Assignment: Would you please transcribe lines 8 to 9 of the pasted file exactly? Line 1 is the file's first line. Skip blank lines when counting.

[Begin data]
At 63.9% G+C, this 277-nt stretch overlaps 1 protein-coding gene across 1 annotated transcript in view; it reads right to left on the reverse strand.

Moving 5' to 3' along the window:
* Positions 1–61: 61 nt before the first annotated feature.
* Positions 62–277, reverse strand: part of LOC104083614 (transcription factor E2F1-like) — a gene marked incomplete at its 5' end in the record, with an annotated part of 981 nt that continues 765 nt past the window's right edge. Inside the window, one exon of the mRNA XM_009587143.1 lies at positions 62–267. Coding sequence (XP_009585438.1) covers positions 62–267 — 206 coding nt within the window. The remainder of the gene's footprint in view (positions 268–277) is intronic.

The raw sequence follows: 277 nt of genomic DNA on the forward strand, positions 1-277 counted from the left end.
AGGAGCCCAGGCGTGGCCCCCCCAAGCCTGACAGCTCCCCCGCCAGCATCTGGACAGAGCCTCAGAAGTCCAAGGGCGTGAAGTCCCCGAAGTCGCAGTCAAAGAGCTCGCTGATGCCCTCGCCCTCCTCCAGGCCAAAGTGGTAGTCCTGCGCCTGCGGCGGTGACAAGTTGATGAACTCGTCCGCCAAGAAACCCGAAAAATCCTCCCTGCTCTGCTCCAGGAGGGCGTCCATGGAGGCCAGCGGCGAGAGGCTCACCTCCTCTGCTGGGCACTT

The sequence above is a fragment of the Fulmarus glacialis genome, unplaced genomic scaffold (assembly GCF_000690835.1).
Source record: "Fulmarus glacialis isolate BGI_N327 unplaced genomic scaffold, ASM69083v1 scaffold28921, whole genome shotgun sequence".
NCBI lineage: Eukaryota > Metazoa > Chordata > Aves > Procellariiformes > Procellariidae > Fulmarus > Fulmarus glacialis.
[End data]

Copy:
Source record: "Fulmarus glacialis isolate BGI_N327 unplaced genomic scaffold, ASM69083v1 scaffold28921, whole genome shotgun sequence".
NCBI lineage: Eukaryota > Metazoa > Chordata > Aves > Procellariiformes > Procellariidae > Fulmarus > Fulmarus glacialis.